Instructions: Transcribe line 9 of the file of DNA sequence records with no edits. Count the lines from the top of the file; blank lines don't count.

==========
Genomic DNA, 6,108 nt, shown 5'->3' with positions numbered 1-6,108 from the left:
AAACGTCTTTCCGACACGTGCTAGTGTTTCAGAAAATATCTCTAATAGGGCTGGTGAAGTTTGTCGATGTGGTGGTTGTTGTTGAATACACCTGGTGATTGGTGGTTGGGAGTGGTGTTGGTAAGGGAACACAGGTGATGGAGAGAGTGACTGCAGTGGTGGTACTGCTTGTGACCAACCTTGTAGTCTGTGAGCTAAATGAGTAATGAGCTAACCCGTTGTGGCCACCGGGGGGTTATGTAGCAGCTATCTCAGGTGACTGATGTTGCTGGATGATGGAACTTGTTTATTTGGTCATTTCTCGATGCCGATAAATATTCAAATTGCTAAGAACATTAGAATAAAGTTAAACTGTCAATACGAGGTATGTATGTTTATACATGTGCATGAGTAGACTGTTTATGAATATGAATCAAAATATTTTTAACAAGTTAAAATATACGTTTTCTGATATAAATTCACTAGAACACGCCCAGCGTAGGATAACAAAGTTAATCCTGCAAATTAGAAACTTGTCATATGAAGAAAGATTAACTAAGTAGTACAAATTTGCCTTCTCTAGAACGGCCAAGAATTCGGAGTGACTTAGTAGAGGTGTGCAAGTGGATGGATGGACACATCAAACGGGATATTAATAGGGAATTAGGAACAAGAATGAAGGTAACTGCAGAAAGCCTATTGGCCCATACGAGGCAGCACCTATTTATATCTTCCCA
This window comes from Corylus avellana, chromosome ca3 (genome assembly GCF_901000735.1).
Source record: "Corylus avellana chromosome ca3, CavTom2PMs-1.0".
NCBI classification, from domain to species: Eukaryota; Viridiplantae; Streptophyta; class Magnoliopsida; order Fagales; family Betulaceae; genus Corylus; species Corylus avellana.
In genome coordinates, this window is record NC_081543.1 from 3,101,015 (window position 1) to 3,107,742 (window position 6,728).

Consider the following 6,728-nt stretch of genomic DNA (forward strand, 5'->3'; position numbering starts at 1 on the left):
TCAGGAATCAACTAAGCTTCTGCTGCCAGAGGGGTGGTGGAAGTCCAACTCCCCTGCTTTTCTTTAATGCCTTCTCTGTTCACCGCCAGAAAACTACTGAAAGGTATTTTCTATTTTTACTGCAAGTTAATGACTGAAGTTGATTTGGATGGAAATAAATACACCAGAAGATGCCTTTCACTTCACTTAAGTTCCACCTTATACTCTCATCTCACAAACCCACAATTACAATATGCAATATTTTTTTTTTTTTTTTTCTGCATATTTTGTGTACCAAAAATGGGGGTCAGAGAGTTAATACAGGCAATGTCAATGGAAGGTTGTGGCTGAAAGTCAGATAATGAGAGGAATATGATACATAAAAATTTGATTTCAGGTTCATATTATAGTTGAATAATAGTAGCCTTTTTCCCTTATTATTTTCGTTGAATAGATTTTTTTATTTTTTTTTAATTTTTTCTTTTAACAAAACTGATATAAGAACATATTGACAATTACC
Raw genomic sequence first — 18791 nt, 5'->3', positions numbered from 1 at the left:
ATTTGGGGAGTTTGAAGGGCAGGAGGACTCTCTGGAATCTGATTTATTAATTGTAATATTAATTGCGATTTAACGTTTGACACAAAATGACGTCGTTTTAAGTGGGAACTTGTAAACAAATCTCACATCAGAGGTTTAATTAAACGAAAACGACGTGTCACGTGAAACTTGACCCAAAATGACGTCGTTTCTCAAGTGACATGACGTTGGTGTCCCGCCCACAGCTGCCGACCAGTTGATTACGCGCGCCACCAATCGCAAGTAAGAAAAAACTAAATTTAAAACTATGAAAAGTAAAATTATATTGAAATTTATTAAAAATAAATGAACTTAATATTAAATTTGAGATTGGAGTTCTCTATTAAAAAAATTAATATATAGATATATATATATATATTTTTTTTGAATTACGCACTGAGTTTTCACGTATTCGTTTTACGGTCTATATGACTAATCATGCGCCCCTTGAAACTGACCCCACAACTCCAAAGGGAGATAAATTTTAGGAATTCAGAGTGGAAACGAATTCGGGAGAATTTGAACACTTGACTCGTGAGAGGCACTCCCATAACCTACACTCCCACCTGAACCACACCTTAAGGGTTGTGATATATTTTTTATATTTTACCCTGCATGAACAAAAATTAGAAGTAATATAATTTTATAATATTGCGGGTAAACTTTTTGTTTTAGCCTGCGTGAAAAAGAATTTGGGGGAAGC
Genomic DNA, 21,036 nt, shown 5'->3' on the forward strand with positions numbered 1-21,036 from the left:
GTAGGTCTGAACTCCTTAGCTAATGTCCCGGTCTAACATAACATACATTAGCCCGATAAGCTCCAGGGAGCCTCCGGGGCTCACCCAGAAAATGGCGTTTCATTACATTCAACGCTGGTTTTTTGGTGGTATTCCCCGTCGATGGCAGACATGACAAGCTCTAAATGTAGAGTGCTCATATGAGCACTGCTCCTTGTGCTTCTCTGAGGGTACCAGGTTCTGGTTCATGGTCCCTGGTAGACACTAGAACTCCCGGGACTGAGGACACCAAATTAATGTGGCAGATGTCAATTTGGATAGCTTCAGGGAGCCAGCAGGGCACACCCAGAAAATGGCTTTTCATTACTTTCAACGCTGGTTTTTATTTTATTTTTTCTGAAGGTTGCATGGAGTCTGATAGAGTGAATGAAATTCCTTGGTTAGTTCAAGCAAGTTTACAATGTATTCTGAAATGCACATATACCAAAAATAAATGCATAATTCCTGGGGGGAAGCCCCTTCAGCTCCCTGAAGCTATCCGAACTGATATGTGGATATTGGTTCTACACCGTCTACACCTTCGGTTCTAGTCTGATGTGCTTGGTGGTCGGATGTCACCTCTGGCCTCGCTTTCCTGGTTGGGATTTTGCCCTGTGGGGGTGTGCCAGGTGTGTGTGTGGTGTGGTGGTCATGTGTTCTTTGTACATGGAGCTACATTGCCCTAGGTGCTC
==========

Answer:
Raw genomic sequence first — 18791 nt, 5'->3', positions numbered from 1 at the left: